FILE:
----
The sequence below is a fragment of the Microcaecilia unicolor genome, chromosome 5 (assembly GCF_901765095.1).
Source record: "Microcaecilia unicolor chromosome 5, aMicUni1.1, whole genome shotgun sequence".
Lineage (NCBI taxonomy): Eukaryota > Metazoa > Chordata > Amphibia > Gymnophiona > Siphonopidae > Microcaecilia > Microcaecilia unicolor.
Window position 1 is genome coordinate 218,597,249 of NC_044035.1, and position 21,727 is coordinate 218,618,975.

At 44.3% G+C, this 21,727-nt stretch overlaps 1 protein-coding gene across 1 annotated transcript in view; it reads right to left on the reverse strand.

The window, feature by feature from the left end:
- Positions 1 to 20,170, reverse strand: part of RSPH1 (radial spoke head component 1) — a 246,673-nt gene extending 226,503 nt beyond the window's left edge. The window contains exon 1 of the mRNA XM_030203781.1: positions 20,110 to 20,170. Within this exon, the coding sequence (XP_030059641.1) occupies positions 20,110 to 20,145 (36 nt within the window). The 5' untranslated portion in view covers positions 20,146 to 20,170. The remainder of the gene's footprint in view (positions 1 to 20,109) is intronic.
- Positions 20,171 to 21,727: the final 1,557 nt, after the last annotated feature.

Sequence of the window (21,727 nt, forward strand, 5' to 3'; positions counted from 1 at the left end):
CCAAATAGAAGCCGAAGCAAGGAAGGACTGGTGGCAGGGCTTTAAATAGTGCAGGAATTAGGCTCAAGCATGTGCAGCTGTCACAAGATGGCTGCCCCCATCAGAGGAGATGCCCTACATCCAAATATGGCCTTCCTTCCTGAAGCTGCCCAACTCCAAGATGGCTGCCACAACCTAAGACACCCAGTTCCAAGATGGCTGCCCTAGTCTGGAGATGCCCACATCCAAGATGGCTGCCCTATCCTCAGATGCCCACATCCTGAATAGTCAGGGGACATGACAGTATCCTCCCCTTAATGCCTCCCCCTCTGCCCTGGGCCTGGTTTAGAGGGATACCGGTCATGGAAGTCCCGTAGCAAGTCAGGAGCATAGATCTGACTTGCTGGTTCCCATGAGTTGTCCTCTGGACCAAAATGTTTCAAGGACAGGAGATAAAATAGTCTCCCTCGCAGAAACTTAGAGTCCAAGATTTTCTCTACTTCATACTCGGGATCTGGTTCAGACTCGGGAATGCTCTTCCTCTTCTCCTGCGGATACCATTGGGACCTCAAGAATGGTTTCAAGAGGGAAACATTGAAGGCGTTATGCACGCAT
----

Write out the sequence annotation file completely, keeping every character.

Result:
The sequence below is a fragment of the Microcaecilia unicolor genome, chromosome 5 (assembly GCF_901765095.1).
Source record: "Microcaecilia unicolor chromosome 5, aMicUni1.1, whole genome shotgun sequence".
Lineage (NCBI taxonomy): Eukaryota > Metazoa > Chordata > Amphibia > Gymnophiona > Siphonopidae > Microcaecilia > Microcaecilia unicolor.
Window position 1 is genome coordinate 218,597,249 of NC_044035.1, and position 21,727 is coordinate 218,618,975.

At 44.3% G+C, this 21,727-nt stretch overlaps 1 protein-coding gene across 1 annotated transcript in view; it reads right to left on the reverse strand.

The window, feature by feature from the left end:
- Positions 1 to 20,170, reverse strand: part of RSPH1 (radial spoke head component 1) — a 246,673-nt gene extending 226,503 nt beyond the window's left edge. The window contains exon 1 of the mRNA XM_030203781.1: positions 20,110 to 20,170. Within this exon, the coding sequence (XP_030059641.1) occupies positions 20,110 to 20,145 (36 nt within the window). The 5' untranslated portion in view covers positions 20,146 to 20,170. The remainder of the gene's footprint in view (positions 1 to 20,109) is intronic.
- Positions 20,171 to 21,727: the final 1,557 nt, after the last annotated feature.

Sequence of the window (21,727 nt, forward strand, 5' to 3'; positions counted from 1 at the left end):
CCAAATAGAAGCCGAAGCAAGGAAGGACTGGTGGCAGGGCTTTAAATAGTGCAGGAATTAGGCTCAAGCATGTGCAGCTGTCACAAGATGGCTGCCCCCATCAGAGGAGATGCCCTACATCCAAATATGGCCTTCCTTCCTGAAGCTGCCCAACTCCAAGATGGCTGCCACAACCTAAGACACCCAGTTCCAAGATGGCTGCCCTAGTCTGGAGATGCCCACATCCAAGATGGCTGCCCTATCCTCAGATGCCCACATCCTGAATAGTCAGGGGACATGACAGTATCCTCCCCTTAATGCCTCCCCCTCTGCCCTGGGCCTGGTTTAGAGGGATACCGGTCATGGAAGTCCCGTAGCAAGTCAGGAGCATAGATCTGACTTGCTGGTTCCCATGAGTTGTCCTCTGGACCAAAATGTTTCAAGGACAGGAGATAAAATAGTCTCCCTCGCAGAAACTTAGAGTCCAAGATTTTCTCTACTTCATACTCGGGATCTGGTTCAGACTCGGGAATGCTCTTCCTCTTCTCCTGCGGATACCATTGGGACCTCAAGAATGGTTTCAAGAGGGAAACATTGAAGGCGTTATGCACGCAT